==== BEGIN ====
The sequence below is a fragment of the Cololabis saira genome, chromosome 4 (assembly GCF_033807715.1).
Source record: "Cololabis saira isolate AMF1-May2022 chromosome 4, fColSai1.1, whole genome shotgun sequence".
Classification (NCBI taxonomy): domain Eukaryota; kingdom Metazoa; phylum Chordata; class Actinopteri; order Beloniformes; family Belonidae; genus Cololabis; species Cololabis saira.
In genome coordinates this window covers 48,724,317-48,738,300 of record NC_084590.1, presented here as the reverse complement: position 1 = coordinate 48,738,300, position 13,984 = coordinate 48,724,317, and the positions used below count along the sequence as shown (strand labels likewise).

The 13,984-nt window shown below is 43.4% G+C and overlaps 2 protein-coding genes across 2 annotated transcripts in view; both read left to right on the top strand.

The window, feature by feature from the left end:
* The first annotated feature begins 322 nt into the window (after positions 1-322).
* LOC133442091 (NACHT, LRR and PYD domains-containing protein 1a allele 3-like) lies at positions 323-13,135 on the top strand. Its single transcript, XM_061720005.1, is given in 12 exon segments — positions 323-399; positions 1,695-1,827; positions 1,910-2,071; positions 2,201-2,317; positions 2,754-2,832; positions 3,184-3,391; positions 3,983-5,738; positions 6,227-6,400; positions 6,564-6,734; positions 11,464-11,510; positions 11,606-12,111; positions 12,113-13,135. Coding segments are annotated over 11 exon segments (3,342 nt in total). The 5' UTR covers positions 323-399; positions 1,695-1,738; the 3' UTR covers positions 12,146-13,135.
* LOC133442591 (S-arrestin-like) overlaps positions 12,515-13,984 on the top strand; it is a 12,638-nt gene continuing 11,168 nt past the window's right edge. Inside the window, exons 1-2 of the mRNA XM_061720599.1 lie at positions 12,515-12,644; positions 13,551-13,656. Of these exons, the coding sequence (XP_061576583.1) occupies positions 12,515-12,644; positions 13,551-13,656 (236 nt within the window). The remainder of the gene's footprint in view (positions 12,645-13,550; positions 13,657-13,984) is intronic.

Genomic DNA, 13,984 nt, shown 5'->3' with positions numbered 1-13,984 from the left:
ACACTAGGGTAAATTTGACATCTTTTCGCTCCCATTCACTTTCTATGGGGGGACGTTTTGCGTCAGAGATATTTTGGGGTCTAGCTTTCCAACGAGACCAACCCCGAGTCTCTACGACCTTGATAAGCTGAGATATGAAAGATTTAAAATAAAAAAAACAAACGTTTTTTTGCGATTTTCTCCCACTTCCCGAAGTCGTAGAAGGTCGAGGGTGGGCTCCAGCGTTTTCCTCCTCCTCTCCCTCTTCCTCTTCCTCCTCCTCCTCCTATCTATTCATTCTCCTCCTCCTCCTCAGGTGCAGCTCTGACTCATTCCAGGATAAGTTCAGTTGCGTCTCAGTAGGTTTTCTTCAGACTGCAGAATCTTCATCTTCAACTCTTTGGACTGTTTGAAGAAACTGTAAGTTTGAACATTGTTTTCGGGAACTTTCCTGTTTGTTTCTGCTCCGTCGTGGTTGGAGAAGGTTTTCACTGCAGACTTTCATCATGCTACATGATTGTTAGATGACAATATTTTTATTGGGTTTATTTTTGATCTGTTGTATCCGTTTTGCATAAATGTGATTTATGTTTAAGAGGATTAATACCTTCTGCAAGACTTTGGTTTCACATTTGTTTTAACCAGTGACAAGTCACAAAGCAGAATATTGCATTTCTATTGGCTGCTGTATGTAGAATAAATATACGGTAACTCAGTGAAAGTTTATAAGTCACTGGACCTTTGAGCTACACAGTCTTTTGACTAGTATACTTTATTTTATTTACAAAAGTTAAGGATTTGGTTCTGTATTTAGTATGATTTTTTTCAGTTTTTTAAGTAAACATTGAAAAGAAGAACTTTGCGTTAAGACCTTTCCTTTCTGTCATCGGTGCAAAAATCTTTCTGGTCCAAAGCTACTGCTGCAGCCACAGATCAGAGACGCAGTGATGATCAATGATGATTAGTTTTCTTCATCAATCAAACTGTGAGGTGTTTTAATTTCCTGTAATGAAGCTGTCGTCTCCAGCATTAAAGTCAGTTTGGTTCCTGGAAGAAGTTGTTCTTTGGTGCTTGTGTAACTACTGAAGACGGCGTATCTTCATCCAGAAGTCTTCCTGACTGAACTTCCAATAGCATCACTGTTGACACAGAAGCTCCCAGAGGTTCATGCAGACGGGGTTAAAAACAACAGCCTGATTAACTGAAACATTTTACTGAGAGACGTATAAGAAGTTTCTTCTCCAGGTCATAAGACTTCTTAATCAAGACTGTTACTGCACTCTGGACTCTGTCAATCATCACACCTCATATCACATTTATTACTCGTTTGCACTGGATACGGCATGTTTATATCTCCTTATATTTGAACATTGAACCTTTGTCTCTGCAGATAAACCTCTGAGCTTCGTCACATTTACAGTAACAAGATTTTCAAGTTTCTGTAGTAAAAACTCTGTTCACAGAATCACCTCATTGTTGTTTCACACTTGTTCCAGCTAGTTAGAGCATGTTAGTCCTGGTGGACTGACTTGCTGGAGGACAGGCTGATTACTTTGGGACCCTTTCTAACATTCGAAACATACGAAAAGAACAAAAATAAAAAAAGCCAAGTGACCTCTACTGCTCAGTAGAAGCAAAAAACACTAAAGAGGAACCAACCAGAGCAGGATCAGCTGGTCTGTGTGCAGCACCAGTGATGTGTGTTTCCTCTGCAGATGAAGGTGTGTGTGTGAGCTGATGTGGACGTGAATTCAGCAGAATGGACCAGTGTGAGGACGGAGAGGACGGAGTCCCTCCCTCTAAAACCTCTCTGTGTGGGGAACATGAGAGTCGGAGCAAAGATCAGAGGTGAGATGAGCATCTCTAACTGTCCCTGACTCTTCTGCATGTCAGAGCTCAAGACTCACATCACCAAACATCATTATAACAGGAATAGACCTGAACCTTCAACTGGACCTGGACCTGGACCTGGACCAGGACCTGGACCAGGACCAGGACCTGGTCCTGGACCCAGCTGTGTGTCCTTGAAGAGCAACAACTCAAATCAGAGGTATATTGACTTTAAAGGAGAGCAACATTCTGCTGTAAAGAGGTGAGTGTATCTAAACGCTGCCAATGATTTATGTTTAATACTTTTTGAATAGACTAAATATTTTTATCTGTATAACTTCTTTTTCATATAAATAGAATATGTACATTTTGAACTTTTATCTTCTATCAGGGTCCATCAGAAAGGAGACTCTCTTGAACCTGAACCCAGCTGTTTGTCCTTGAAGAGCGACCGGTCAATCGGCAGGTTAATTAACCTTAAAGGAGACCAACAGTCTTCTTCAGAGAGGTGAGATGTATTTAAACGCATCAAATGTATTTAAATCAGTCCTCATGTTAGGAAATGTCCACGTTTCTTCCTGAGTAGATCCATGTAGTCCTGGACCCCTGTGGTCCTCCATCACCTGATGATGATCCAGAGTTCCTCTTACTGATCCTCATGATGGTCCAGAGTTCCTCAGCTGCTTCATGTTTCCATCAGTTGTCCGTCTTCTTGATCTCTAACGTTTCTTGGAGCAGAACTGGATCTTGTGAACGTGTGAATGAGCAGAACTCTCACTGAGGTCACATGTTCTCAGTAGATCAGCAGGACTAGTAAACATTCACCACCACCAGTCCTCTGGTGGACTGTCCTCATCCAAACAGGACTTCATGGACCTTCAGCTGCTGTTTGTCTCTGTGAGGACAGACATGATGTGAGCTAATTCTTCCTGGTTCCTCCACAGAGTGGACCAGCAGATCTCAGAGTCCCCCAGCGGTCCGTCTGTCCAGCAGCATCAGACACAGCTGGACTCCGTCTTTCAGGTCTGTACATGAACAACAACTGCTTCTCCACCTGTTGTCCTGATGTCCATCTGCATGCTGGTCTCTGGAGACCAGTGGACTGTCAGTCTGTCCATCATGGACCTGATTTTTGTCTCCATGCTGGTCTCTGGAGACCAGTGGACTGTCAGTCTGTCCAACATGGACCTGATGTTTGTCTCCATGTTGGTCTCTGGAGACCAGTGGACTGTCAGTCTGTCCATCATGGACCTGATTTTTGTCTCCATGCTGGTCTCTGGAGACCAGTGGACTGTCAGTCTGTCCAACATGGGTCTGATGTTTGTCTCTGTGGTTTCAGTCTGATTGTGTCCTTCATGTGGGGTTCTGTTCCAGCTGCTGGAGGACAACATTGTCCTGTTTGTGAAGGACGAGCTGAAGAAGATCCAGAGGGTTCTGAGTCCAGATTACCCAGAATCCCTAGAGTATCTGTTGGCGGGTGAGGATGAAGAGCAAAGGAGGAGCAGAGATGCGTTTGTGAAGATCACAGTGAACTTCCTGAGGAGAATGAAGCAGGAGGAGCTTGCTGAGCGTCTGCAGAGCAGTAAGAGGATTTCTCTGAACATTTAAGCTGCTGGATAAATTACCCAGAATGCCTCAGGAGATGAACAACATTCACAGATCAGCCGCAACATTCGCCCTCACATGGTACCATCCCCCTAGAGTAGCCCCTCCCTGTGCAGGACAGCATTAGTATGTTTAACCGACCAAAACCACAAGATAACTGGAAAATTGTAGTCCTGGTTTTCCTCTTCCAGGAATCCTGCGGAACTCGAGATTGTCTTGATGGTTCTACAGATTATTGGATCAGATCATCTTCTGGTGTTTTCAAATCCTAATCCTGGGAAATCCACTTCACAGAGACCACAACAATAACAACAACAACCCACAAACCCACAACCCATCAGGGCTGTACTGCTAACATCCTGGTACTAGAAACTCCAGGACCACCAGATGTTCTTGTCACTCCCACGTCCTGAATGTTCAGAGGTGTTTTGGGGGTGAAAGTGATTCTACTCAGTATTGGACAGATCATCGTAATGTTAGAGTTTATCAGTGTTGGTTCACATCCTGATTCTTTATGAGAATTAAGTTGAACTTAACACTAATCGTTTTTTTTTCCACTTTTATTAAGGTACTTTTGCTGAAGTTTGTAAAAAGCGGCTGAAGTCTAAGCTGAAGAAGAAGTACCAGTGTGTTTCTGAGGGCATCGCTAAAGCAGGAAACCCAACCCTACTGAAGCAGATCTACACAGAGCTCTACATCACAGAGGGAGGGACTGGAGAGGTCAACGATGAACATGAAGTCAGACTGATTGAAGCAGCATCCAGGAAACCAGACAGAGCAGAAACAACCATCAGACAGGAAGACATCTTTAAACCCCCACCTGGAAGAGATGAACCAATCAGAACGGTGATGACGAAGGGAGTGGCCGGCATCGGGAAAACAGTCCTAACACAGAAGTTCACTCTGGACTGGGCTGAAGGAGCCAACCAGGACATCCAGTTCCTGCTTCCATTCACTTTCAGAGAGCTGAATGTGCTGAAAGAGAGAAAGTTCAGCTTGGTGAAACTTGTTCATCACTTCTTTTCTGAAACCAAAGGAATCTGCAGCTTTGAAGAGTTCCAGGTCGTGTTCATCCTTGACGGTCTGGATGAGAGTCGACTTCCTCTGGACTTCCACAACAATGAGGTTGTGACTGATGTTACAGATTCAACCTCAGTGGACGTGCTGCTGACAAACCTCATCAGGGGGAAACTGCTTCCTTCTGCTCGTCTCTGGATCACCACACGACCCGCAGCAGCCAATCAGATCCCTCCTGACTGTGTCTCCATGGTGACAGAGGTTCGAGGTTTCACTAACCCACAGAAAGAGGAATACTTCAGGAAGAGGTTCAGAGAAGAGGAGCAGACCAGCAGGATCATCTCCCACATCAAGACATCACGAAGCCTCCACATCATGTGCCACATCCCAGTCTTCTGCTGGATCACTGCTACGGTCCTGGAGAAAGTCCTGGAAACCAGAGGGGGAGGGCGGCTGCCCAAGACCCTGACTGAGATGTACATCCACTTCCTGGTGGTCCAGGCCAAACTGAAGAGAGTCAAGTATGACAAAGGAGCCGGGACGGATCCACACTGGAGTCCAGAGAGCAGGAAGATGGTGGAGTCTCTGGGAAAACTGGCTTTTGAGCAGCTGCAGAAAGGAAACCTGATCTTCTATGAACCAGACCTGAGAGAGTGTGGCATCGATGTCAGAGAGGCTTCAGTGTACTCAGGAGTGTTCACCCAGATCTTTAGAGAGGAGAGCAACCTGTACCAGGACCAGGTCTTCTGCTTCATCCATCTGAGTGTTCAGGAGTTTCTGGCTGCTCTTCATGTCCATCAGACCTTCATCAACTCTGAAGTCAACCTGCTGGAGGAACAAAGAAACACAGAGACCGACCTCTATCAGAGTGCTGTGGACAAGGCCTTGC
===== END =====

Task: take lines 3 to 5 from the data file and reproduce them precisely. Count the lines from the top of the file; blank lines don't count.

Classification (NCBI taxonomy): domain Eukaryota; kingdom Metazoa; phylum Chordata; class Actinopteri; order Beloniformes; family Belonidae; genus Cololabis; species Cololabis saira.
In genome coordinates this window covers 48,724,317-48,738,300 of record NC_084590.1, presented here as the reverse complement: position 1 = coordinate 48,738,300, position 13,984 = coordinate 48,724,317, and the positions used below count along the sequence as shown (strand labels likewise).

The 13,984-nt window shown below is 43.4% G+C and overlaps 2 protein-coding genes across 2 annotated transcripts in view; both read left to right on the top strand.